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Lake Pontchartrain
Lake Pontchartrain

Lake Pontchartrain

New Orleans, Louisiana

The Basics

Technically, Lake Pontchartrain is not a lake at all; it’s an estuary that flows into the Gulf of Mexico. Whatever its official designation, it makes a fun day trip from the city of New Orleans, whether for a fishing excursion, pleasure cruise, airboat swamp tour, or a shoreline picnic.

There are also a number of lakeside beaches open to the public, including Fontainebleau State Park on the North Shore. The North Shore is accessible by a 24-mile (39-kilometer) causeway (one of the longest bridges in the world), which connects the shoreline communities with downtown New Orleans and the French Quarter.

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Things to Know Before You Go

  • For a great photo opportunity, drive across the causeway at sunset when the lake reflects the colors in the sky to impressive effect.

  • There’s a pleasant running/walking path that follows the route of Lakeshore Drive past the University of New Orleans.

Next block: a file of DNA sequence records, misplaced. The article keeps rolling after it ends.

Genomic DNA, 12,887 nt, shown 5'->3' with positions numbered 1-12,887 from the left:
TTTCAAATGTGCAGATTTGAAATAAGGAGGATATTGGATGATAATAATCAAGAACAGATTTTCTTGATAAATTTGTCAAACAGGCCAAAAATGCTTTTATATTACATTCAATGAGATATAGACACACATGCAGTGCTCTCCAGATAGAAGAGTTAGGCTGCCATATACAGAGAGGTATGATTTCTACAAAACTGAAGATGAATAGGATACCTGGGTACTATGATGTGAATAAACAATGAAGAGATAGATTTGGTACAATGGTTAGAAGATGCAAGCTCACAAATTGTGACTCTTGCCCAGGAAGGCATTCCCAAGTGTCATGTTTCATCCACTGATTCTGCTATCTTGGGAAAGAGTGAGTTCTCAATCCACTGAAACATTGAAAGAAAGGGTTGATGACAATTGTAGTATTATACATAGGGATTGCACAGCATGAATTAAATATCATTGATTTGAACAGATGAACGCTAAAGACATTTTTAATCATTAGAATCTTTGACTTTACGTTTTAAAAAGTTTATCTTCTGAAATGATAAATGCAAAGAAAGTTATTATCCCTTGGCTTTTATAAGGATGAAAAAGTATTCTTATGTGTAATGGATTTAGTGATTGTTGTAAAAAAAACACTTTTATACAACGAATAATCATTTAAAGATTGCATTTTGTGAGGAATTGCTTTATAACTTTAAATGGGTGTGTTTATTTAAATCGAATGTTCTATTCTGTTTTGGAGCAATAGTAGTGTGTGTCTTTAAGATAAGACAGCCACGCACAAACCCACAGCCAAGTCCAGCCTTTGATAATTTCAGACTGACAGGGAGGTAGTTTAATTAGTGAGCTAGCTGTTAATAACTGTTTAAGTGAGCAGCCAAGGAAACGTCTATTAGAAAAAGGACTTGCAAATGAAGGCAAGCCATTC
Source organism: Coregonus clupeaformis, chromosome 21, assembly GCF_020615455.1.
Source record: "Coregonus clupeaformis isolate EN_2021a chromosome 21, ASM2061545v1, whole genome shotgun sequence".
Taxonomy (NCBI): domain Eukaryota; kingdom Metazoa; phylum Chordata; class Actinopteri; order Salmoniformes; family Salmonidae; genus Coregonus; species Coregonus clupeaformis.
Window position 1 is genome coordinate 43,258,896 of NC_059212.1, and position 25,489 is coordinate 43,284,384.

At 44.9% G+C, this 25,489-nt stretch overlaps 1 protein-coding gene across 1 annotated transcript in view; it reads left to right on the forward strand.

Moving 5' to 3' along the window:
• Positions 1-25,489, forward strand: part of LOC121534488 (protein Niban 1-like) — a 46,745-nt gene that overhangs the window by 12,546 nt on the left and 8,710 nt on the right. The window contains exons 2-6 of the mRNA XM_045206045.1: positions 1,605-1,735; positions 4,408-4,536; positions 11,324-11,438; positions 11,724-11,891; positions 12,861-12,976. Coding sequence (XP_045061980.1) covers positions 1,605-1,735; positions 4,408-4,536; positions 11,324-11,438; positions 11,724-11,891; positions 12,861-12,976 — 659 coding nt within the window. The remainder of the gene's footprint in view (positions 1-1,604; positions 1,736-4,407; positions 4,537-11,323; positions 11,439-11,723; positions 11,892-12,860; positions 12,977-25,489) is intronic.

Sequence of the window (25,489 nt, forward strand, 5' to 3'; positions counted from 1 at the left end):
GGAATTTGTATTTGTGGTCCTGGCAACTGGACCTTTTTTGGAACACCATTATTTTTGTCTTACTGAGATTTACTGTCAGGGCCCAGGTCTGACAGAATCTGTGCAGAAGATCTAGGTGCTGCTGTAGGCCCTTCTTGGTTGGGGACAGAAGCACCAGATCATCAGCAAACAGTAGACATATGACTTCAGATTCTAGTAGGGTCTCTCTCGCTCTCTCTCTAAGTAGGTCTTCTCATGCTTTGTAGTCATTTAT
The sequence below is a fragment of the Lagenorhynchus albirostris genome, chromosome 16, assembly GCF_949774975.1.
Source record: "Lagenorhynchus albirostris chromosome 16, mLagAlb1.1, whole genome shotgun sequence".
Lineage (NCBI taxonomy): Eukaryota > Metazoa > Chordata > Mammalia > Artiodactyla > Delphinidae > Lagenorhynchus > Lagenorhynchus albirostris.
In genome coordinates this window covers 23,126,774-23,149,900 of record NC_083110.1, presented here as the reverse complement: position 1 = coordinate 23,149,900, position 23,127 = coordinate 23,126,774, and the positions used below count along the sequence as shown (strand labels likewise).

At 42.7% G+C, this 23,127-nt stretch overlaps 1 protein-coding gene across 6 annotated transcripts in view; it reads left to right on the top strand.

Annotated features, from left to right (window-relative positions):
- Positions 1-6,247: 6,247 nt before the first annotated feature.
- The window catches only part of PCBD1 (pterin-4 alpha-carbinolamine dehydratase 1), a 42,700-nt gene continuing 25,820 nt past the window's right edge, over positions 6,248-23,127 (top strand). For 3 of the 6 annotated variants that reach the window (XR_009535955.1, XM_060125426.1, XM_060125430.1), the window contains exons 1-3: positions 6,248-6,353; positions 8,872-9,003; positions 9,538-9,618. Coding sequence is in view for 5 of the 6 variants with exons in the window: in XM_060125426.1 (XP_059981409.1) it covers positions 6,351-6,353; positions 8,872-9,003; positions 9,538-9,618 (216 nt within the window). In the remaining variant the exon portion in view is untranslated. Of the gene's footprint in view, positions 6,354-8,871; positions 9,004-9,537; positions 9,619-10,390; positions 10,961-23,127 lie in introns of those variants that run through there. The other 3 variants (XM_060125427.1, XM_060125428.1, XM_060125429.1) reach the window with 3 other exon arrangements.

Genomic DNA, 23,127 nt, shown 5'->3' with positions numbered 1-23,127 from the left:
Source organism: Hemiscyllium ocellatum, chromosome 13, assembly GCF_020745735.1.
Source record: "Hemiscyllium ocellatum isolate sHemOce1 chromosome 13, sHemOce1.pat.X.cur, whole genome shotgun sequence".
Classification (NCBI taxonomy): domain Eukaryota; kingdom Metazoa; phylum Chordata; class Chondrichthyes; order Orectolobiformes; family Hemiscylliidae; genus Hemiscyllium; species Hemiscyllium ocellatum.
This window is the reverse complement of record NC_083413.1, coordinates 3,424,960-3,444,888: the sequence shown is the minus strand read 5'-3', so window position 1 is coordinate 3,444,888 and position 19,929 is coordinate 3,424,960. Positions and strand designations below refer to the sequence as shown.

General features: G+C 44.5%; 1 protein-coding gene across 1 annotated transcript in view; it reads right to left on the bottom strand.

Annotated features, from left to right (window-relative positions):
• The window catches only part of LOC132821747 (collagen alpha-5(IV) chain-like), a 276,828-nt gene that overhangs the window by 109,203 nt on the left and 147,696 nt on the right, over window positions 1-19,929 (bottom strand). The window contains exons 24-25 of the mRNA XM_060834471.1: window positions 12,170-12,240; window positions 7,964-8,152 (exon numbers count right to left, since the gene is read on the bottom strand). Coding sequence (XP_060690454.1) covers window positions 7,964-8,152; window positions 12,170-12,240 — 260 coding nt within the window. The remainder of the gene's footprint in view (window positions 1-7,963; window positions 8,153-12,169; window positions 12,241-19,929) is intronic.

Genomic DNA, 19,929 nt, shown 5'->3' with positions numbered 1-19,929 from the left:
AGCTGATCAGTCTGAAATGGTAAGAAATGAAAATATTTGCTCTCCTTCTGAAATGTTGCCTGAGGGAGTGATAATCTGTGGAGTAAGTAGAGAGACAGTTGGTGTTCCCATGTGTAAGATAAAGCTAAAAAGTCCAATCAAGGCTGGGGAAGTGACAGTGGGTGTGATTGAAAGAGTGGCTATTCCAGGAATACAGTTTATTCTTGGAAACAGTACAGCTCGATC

• If you drive across the causeway, stop off for a bite to eat at one of the pretty lakeside restaurants in the town of Madisonville along the North Shore.

  • Lake Pontchartrain is somewhat accessible for wheelchair users, with a few ADA-compliant hiking trails nearby.

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How to Get There

Lake Pontchartrain sits to the north of New Orleans city. Most people access the lake via I-610, using the West End exit. From there a scenic road—Lakeshore Drive—hugs the shore through the Metairie district and is ideal for a sightseeing drive. To reach the North Shore, take the Lake Pontchartrain Causeway.

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Trip ideas

Best Weekend Getaways from New Orleans

Best Weekend Getaways from New Orleans


When to Get There

Lake Pontchartrain is publicly accessible at all times. The shoreline beaches are busier on weekends when local families come to enjoy picnics.

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Exploring the Bayou

Many New Orleans visitors first glimpse the lake on the way to explore the region’s swamps and bayous. From airboat swamp tours to kayaking and more, bayous are an essential part of Louisiana life, and each one is home to an incredibly diverse ecosystem. On a bayou visit, you might see alligators, many types of birds, nutria (large rodents a similar to groundhogs), and the famous stands of cypress trees covered with low-hanging Spanish moss.

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